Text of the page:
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Monday, November 28, 2011

Wearing White

I lifted a forkful of pasta liberally coated with aromatic marinara sauce, bits of Italian sausage, and a slice of mushroom. Suddenly I felt the telltale miniscule drop in weight that meant a smidgen of food had fallen from my fork somewhere in the region below my chin as I conveyed it from my plate to my mouth. I looked down at the front of my shirt with trepidation.  As I feared, a red spot had bloomed on the expanse of white. Why does this always happen? It seems like any white shirt I wear is a magnet for whatever I happen to be eating, or whatever sticky, crumbly, or oily surface I go near. 

I cannot keep a white shirt clean. This is a real annoyance to me as I love to wear white.  Wearing white reminds me of the purity of a mantle of new-fallen snow under the light of a full moon. The pristine surface bears no footprints or animal tracks that mar its tender breast.  There is not a sound in the universe, and God is nearer than the next frosty breath. Okay, so wearing a white shirt doesn’t really remind me of all this. I was carried away by the melodramatic lyricism of my own prose. See previous blog post on pride.

White does make me think of light.  White light is comprised of every color under the sun.  If you shine white light at a prism, all the colors of the rainbow shoot out.  White light is complete, whole. God is light and in Him is no darkness at all.

As I contemplated the spot of spaghetti sauce on my chest, a spiritual analogy occurred to me. After wearing a white shirt several times, there are often shadows of stains that did not completely come out in the wash.  And even the bleach that is supposed to remove the spots has a tendency to yellow the shirt.  The shirt gradually goes from being the first thing I pull out of the closet to the last.  It becomes a filthy rag that I do not want to wear, just like our own righteousness.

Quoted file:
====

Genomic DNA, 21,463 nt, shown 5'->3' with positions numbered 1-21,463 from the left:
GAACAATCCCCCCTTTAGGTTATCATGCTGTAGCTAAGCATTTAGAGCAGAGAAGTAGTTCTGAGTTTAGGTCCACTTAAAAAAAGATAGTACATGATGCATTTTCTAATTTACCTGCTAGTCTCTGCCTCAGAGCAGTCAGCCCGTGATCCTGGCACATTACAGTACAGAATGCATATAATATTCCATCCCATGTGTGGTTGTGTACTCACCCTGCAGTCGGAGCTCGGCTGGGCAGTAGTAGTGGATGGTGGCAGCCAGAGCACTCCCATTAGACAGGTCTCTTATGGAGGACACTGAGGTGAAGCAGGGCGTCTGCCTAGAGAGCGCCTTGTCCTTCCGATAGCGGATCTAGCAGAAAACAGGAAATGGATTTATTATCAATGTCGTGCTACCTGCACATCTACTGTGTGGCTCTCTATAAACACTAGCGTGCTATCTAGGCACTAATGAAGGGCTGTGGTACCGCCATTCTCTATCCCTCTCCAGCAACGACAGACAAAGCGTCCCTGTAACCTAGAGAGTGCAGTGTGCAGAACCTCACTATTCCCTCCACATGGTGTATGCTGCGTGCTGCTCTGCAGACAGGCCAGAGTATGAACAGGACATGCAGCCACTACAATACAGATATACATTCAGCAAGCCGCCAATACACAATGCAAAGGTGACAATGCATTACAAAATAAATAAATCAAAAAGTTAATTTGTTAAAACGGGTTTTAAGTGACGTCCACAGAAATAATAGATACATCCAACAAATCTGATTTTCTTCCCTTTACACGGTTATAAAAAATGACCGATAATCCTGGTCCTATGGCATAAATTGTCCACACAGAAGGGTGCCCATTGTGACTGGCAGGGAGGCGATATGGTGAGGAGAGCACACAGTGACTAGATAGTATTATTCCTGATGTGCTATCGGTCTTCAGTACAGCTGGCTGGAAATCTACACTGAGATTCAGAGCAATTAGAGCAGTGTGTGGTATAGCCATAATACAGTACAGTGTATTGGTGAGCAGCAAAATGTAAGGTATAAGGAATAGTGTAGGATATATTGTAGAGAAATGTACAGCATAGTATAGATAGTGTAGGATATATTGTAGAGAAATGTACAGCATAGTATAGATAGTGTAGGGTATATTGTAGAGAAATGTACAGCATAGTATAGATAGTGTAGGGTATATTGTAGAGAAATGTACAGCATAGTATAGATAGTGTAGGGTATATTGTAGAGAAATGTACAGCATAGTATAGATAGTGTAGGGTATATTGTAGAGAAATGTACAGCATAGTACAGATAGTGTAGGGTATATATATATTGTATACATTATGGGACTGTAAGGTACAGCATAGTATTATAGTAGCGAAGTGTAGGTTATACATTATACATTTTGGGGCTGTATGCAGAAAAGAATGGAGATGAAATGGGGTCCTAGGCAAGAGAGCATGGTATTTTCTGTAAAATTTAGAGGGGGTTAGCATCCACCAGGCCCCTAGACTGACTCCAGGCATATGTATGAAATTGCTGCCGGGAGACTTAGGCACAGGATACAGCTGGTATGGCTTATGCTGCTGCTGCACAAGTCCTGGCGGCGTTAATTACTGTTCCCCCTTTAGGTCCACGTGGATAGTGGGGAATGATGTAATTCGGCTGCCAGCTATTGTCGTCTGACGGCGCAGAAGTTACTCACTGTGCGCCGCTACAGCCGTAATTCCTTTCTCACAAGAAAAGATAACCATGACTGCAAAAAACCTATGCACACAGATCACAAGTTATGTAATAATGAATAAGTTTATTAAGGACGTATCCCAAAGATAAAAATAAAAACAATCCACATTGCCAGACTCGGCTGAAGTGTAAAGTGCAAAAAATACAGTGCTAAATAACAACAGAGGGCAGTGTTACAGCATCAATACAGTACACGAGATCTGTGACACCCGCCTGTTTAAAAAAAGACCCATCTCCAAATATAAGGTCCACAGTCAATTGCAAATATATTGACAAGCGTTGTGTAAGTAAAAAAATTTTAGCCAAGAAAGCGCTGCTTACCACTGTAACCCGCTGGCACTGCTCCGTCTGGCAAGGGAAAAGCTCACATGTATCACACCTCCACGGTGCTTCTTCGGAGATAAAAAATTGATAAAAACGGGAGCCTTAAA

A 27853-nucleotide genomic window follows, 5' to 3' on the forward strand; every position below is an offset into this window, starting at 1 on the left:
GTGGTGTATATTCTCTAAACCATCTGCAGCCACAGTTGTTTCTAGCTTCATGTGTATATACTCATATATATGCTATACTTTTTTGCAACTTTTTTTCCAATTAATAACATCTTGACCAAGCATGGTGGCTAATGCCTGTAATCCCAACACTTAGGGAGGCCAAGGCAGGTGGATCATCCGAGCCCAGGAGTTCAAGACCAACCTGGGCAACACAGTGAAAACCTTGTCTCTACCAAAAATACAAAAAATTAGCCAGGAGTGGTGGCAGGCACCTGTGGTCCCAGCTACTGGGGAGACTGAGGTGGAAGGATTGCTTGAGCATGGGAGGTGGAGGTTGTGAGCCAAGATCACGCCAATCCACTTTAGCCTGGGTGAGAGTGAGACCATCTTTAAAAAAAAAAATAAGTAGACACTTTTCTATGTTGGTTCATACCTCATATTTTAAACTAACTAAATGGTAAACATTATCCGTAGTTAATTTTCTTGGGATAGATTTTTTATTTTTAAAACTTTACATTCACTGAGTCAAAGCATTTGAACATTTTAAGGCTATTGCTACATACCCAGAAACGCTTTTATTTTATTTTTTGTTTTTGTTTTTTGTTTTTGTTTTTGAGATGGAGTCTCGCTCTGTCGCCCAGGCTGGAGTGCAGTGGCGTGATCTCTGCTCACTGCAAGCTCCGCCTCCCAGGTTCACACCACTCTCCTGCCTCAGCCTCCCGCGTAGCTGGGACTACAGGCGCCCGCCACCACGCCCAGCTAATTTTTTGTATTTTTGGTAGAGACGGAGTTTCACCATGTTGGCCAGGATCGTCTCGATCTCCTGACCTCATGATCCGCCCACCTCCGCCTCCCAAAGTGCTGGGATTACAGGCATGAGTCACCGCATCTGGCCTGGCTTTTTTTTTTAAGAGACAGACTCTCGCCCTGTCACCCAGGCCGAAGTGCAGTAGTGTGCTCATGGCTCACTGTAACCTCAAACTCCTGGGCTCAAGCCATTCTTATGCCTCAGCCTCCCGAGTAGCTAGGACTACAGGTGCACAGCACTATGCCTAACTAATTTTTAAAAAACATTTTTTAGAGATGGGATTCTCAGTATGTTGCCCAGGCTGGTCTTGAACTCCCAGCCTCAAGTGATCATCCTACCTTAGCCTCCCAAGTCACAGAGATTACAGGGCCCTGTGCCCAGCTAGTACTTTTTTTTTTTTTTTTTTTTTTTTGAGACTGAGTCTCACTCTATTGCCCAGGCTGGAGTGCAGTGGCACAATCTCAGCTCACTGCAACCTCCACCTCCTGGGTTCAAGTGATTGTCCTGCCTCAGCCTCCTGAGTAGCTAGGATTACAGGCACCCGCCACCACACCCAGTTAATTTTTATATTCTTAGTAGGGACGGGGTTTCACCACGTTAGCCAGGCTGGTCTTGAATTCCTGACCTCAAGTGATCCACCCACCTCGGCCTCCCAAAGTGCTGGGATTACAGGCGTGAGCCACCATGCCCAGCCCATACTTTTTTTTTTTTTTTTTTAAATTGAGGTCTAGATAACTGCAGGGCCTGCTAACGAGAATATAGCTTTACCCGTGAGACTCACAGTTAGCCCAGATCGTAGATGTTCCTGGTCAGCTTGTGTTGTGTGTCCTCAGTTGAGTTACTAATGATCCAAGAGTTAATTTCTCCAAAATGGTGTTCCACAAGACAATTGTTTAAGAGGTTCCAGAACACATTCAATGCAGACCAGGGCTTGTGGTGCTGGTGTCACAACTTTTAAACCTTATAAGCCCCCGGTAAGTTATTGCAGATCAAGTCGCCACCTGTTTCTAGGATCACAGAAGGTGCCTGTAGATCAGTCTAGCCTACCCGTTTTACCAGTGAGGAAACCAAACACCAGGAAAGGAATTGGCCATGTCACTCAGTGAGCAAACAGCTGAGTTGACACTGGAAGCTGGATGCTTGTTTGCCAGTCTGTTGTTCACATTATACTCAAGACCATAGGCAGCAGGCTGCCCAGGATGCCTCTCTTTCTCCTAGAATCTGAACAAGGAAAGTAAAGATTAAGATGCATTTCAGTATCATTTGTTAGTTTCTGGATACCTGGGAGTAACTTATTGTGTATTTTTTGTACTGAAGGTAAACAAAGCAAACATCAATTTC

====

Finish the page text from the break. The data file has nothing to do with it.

Bleach only leaches the color out, it doesn’t clean. If you have accidentally dripped bleach on a colored garment, or leaned against the tub while using cleanser, only to discover a pale band across your shirt later, you know this.  But Jesus cleans like the stain never was. There are no phantom spots left. 

We can wear white whenever we want—all we have to do is repent and confess our sins, and God will forgive our sins and cleanse us from our unrighteousness. Not like a white shirt that we have to buy new, and we know that in time will have to be replaced. With Jesus, our repentance renews His life within us. It doesn’t just leach out the color, like bleach, like the sacrifices in the Old Testament that had to be repeated over and over again, like washing a white shirt and never being able to really get the spots out completely.

So in this world I will continue dripping spaghetti sauce and other things on my white shirts and will continue having to buy new ones. Every time I do, though, I hope that it reminds me that this world is not our home and that blinding, fresh white is our legacy in Christ. Because He is the propitiation for our sins, once and for all, and we are clothed in His righteousness.

Scripture references: Isaiah 64:6, I John 1:5, 9; I John 2:1-2 


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